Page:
Regards - Jim Browning

  7. #97

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    Certainly a magnificent piece of work but, though I'm not saying I could build one (without plans), I did always expect it wasn't beyond the capabilities of someone with the right background. After all, there are several large-scale versions working away out there. Emulsions would be the really interesting part in my opinion. Like okto, one of my biggest worries (photography-related worries, that is) is the idea of 35mm film being no longer available. However, I don't worry so much about the future of B/W since it is readily available from numerous manufacturers and relatively cheaply at that. So, anyone any ideas for a high-quality colour slide emulsion? Colour negative even? I'd also like EIR back!! My real worry is not so much that 35mm won't be available but that I'll be restricted to monochrome. Now, I also wonder if this machine could be adapted to coat reel-to-reel tape for those of us ill enough to take our analog obsession over to audio? ;-)

    P.S. (O.T.) This is my 3rd attempt to post this reply as, every time I come to this site, I seem to have to keep logging in every 2 minutes -- anything I'm doing wrong there?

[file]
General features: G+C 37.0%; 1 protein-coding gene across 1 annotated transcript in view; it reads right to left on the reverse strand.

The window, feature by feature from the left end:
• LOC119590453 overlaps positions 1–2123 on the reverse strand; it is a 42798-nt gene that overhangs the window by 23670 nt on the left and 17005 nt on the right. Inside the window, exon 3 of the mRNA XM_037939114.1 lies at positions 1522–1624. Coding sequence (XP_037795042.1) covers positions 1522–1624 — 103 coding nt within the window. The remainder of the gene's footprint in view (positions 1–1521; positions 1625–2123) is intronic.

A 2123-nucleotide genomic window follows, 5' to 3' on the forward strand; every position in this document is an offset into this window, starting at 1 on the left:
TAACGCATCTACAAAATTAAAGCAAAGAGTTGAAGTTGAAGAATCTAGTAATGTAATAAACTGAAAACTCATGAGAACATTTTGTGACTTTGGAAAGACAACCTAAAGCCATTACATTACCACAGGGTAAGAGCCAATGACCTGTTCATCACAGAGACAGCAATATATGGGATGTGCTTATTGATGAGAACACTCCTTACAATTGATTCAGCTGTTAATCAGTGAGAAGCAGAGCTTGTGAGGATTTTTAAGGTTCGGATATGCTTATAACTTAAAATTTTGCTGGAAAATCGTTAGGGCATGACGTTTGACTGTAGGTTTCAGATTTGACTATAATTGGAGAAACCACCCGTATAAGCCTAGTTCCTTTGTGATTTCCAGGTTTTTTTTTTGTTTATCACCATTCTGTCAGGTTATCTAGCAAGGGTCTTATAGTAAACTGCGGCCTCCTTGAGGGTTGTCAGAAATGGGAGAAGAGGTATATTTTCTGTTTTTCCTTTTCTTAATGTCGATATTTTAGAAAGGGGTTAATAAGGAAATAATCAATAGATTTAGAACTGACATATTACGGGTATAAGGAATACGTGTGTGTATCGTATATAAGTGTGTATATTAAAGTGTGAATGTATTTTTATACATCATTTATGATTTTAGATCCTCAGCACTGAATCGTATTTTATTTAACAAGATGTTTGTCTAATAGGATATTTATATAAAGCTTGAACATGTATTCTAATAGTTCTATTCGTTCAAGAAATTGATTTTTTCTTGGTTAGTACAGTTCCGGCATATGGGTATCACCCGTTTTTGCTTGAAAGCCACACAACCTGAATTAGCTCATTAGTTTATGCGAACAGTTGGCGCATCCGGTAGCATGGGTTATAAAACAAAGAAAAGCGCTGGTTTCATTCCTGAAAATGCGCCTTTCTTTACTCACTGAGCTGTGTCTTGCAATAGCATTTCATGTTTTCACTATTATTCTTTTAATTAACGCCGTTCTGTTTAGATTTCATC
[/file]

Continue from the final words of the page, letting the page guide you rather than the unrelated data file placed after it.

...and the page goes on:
8. #98
    Photo Engineer's Avatar
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    With regard to EIR, if someone can get me 1 gram of the IR dye, I can make a respectable IR film. The problem is that you can't get the dye.

    As for coating machines, they can be built by anyone with the knowledge and the money. I have one but not the other. Your guess as to which.

    Color can be done. I will be aiming first at a dye bleach print material like Ilfocolor.

    PE

  9. #99

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    This is an exciting time to be into film.

  10. #100
    Stephen Frizza's Avatar
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    I am thrilled to know that in my neck of the woods such developments are occurring!